The Veterans of Foreign Wars (VFW) monitors all legislation affecting veterans, alerts VFW membership to key legislation under consideration and actively lobbies Congress and the administration on veterans issues. With VFW’s own priority goals in mind, combined with the support of 2 million members of VFW and its auxiliaries, our voice on “the Hill” cannot be ignored!

Thursday, January 10, 2013

Highlights from SVA National Conference Speakers

Last week’s national conference for the Student Veterans of America featured a series of compelling speakers from across the federal government, military and private industry who each sought to highlight the quality work of student-veterans on college campuses around the country, inspiring student-veterans to excel in their academic programs and continue serving the veterans’ community and the nation after college.

On Friday, VA Secretary Eric Shinseki delivered the keynote address, encouraging student-veterans to “graduate, graduate, graduate.” In his remarks, Shinseki applauded SVA and its members for continuing a long tradition of service to the veterans’ community, following in the path of organizations like the VFW by spearheading innovative efforts to ensure the needs of a new generation of veterans could be met.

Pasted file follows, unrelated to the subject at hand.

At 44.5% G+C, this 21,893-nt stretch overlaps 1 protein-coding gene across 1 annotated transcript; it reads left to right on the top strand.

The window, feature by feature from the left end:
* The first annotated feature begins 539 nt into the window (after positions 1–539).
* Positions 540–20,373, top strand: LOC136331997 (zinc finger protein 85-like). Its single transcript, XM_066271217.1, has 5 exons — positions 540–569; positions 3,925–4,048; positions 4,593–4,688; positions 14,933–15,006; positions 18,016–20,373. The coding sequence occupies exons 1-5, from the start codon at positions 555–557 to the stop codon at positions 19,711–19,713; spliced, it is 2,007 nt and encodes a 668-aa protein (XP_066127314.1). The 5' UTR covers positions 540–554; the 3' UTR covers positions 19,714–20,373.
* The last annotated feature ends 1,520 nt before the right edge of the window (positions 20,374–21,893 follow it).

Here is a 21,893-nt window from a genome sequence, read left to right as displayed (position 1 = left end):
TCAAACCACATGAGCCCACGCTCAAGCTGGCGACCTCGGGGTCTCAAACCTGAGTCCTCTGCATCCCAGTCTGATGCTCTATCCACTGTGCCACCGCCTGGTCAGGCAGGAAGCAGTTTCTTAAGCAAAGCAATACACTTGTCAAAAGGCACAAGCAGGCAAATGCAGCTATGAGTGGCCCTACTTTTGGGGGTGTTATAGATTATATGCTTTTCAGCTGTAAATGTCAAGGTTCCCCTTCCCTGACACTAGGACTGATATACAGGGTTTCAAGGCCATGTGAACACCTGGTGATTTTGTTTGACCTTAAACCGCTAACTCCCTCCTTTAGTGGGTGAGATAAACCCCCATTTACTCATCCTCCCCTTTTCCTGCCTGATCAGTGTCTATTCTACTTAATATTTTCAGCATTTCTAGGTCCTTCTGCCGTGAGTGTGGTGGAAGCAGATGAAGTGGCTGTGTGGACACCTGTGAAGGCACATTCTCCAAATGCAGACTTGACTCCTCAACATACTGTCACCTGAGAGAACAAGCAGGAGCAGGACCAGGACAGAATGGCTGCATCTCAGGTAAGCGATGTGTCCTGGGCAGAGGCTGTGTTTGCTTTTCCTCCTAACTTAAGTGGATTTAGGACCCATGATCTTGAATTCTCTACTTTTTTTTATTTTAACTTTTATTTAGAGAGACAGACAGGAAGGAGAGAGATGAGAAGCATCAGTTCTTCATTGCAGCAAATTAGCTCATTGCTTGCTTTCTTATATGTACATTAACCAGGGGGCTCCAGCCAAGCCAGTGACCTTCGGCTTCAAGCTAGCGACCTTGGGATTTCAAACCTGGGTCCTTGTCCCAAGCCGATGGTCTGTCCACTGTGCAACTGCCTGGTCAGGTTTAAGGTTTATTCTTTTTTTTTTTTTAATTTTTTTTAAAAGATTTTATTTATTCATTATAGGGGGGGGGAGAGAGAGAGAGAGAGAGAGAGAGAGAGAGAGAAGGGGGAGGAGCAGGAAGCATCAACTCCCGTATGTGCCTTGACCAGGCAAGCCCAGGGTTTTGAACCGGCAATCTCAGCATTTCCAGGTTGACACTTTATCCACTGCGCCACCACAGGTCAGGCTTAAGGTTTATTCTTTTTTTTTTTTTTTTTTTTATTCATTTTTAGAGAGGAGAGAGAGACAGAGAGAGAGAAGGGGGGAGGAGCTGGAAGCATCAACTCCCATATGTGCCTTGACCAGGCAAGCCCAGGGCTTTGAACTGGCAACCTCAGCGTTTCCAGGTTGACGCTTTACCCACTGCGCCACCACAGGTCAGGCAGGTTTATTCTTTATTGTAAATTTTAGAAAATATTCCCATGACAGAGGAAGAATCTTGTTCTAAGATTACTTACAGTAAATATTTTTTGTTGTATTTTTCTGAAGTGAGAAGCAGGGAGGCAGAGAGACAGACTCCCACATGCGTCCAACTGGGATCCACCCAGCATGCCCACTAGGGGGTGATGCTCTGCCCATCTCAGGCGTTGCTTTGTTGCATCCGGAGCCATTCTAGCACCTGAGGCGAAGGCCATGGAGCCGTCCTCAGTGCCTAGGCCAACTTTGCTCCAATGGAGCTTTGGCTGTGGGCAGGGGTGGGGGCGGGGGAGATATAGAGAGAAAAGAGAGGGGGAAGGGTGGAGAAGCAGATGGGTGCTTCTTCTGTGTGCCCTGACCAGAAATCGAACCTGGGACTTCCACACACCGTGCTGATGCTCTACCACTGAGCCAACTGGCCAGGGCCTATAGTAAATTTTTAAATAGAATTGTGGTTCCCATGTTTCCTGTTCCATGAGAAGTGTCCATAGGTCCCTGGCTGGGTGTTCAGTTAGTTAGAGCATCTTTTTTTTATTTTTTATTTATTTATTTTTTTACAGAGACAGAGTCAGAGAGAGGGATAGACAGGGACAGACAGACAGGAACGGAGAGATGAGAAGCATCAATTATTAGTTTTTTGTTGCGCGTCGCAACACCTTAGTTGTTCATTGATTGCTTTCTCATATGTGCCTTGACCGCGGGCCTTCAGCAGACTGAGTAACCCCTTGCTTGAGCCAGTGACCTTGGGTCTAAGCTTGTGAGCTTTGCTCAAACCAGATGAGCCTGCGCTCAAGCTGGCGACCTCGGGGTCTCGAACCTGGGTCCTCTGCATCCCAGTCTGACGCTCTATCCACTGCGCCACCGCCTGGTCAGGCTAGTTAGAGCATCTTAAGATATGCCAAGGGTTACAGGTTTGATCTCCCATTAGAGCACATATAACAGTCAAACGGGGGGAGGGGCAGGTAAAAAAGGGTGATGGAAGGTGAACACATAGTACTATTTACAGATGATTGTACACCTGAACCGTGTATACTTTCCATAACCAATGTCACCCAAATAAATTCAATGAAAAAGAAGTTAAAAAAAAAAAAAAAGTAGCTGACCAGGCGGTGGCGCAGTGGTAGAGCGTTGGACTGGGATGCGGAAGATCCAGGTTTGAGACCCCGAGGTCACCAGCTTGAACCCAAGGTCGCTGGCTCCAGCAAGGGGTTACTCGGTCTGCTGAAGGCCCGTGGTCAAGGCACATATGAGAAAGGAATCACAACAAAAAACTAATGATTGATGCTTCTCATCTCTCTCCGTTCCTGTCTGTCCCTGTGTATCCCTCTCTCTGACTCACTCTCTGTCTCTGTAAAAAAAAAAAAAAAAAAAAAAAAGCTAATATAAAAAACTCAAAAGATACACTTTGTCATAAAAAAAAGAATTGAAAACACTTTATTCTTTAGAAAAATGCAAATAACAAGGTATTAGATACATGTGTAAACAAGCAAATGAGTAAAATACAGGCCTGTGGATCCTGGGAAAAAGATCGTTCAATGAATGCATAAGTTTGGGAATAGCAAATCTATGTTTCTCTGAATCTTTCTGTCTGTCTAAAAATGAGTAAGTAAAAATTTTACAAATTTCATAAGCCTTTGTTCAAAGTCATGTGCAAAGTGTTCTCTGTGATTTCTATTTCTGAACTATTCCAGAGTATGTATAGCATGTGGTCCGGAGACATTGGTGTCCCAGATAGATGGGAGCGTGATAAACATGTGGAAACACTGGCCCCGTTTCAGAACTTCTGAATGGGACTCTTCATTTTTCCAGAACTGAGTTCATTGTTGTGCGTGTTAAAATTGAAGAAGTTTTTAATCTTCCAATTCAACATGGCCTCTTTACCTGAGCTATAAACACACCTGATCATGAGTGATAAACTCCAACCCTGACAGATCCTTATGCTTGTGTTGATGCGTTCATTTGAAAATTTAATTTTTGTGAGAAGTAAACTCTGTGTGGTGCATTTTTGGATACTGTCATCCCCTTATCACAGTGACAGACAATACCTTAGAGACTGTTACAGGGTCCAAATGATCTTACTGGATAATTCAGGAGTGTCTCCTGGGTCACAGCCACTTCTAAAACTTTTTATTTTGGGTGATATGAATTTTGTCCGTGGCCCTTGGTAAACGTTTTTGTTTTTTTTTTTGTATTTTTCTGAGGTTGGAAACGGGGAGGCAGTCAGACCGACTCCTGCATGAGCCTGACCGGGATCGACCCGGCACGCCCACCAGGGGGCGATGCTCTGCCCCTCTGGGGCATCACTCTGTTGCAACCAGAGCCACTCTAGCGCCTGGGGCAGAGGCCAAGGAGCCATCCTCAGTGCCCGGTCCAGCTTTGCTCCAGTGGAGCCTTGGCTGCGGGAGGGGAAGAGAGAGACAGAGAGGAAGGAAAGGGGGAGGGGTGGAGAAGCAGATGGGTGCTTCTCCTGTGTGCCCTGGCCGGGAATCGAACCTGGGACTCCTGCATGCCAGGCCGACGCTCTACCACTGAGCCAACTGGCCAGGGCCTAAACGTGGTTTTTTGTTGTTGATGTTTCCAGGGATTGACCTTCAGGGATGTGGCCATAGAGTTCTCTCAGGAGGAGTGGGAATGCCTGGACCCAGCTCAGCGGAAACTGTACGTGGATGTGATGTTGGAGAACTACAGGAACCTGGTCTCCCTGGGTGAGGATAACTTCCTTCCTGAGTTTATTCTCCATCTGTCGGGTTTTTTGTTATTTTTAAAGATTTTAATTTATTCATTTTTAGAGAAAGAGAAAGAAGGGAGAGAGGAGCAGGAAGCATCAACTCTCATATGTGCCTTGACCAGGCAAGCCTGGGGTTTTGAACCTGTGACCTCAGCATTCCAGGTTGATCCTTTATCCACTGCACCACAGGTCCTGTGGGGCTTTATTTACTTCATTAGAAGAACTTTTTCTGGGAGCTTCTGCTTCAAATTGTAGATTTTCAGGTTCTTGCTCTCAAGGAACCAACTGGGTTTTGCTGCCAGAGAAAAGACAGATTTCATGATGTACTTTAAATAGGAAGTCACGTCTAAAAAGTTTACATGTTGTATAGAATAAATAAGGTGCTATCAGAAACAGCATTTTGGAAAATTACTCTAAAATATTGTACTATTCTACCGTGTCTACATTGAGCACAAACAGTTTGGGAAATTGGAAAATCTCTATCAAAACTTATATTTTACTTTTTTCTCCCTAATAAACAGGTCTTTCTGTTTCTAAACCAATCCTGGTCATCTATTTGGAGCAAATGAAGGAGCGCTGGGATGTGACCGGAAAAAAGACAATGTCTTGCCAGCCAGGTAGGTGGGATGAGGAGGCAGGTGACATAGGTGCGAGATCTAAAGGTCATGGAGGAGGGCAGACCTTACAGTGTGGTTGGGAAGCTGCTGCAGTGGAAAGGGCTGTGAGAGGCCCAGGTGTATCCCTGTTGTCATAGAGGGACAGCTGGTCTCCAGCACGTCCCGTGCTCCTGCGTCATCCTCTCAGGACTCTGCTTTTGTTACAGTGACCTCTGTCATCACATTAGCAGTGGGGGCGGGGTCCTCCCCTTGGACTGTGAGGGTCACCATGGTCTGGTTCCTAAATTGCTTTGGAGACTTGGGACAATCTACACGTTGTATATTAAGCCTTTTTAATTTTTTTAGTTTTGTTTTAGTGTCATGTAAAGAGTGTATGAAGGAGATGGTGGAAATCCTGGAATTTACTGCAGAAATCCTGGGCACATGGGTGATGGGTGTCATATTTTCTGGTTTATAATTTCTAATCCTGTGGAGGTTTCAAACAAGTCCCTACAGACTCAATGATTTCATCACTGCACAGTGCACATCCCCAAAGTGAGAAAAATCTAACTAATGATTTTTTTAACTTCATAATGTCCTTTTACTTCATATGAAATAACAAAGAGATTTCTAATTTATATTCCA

Shinseki said that he was inspired by the work of SVA on local levels and that the organization’s plans for future growth could help SVA define itself as the credible voice for today’s veterans.

Shinseki went on to say that the robust education benefits available to today’s veterans have laid the groundwork for a potential new “Greatest Generation” of veterans, likening the challenges faced by today’s veterans to the challenges faced by late Sen. Daniel Inouye, who earned the Medal of Honor in World War II and was inspired to serve as a leader in the Senate by fellow WWII veterans Sens. Bob Dole and Phil Hart.

Shinseki was careful to note that today’s veterans have a lot of work to do to earn the title of the “Next Greatest Generation,” but that he believed the young men and women leading student-veterans clubs on college campuses today are heading in the right direction.

On Saturday, retired Army Chief of Staff Gen. George W. Casey took to the stage to speak to SVA. After echoing the sentiments of Shinseki and applauding the student-veterans community for their hard work, Casey stuck around through the remainder of the conference to meet one-on-one with student-veterans and organizational supporters like the VFW.

The conference also featured inspirational speeches from Kevin Preston, director of human resources for veterans affairs with the Walt Disney Company and ESPN, Dr. Eric J. Barron, president of Florida State University, and Jacob Wood, president and co-founder of Team Rubicon.